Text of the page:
WILLIAMSBURG, Va. — Colonial Williamsburg is more than costumed interpreters in tricorn hats making speeches about revolution or craftsmen demonstrating silversmithing and other trades.
The restored 18th-century capital of Virginia also features the nation’s first folk art museum, now in a new, more prominent and roomier home.
The Abby Aldrich Rockefeller Folk Art Museum reopened earlier this year after being closed during a two-year, $6.1 million expansion project that gave it 11 galleries in 11,200 square feet of exhibition space that can be adjusted to mount a wide range of exhibitions.
Its former location had 10,800 square feet of exhibition space divided among small, cutup rooms, making it much less flexible. That Georgian Revival building now houses a spa.
Abby Aldrich Rockefeller, a driving force in the founding of the Museum of Modern Art in New York, was one of the first collectors of folk art. She began buying work from non-academically trained artists in the early 20th century, when folk art was considered beneath collectors’ notice, said Ronald L. Hurst, Colonial Williamsburg’s vice president for collections and museums.
She gave her 424-piece collection to Colonial Williamsburg in the 1930s. Her husband, John D. Rockefeller Jr., was principal benefactor in the restoration of Colonial Williamsburg, and she saw folk art “as a complement to what was going on here,” Hurst said.
Mrs. Rockefeller died in 1948, and her husband built the folk art museum to honor her. It opened in 1957 in what was then a state-of-the-art facility.
Five decades later, change was sorely needed.
The small rooms couldn’t accommodate large exhibits and the fluorescent lighting made paintings look washed out. And attendance had fallen as fewer people were willing to make their way to the museum, two blocks away from Colonial Williamsburg’s Historic Area, Hurst said.
The new museum was built in what had been a walled outdoor garden adjoining the DeWitt Wallace Decorative Arts Museum, one of Colonial Williamsburg’s more popular offerings. The DeWitt museum is close to the Historic Area and to the downtown Williamsburg shopping district, Merchants Square.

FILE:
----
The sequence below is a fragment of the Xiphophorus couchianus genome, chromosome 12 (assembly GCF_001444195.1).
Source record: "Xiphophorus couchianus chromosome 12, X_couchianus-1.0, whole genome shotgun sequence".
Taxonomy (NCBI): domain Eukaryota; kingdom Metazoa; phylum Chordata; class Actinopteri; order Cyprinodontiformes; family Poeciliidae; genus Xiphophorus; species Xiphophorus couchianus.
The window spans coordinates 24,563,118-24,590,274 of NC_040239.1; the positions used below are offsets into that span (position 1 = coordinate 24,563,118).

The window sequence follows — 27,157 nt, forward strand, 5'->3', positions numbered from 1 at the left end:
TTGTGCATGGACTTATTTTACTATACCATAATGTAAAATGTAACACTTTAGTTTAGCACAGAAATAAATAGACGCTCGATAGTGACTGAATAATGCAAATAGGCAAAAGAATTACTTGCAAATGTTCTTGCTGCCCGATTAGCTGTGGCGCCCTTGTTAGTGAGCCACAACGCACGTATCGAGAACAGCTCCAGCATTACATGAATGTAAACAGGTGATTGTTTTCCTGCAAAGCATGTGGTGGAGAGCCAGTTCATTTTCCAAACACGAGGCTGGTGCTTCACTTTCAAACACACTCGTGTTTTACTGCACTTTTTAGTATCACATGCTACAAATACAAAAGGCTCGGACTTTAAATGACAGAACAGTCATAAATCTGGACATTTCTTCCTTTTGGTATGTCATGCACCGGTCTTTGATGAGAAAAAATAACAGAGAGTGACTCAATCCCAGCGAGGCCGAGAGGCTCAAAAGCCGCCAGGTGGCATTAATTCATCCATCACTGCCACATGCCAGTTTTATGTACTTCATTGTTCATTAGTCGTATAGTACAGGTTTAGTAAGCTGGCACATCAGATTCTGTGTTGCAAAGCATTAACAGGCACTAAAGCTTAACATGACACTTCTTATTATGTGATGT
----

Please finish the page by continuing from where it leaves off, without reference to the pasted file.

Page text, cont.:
The new space has more vibrant paint colors on the walls and better lighting that makes the artworks glow. In one room featuring landscapes and cityscapes, louvers on the windows adjust automatically to retain the ambiance of natural light.
“Again and again, people have walked in, seen their old favorites and said, ‘Have you cleaned all the paintings?’ “ Hurst said. “The answer is ‘no.’ They are simply properly lighted now.”
The new space also has more room to show off more of the museum’s collection, which has grown to more than 5,000 objects from the 18th century, when Virginia was a British colony, as well as the 19th and 20th centuries. Currently, about 510 pieces are on view.
The exhibits show off a variety of the museum’s holdings, including silhouette portraits, quilts, sculptures, stoneware and musical instruments such as a carved combination rhinoceros and hippo — “Hippoceros” — with a phonograph embedded in its body.
A gallery of painted furniture shows how artisans painted cheap materials like pine and poplar to look like more expensive wood, such as mahogany.
An exhibition on mourning art explores honoring deceased loved ones and heroes. It includes paintings, medals and quilts created to honor President George Washington after his death in 1799 and memorial pictures done in needlework by schoolgirls.
One exhibition, “Down on the Farm,” is focused on children. It follows the story of Prince, a carved wooden dog, as he explores the countryside. The story is told in verse in book pages mounted at kid-level and is illustrated by pieces such as wooden horses and weather vane roosters.
The biggest piece in the museum is an entire room saved from an 1830s North Carolina country house.
Another gallery features portraits. Most of the subjects are not famous. One of Hurst’s favorites shows a woman named Deborah Glen, painted in 1739, just before her marriage with a wreath symbolizing her virtue.
“The staff all tease me because they know whenever there’s a portraiture exhibit, they have to put Deborah in,” Hurst said. “Or I come in and say, ‘Where’s Deborah?’ ”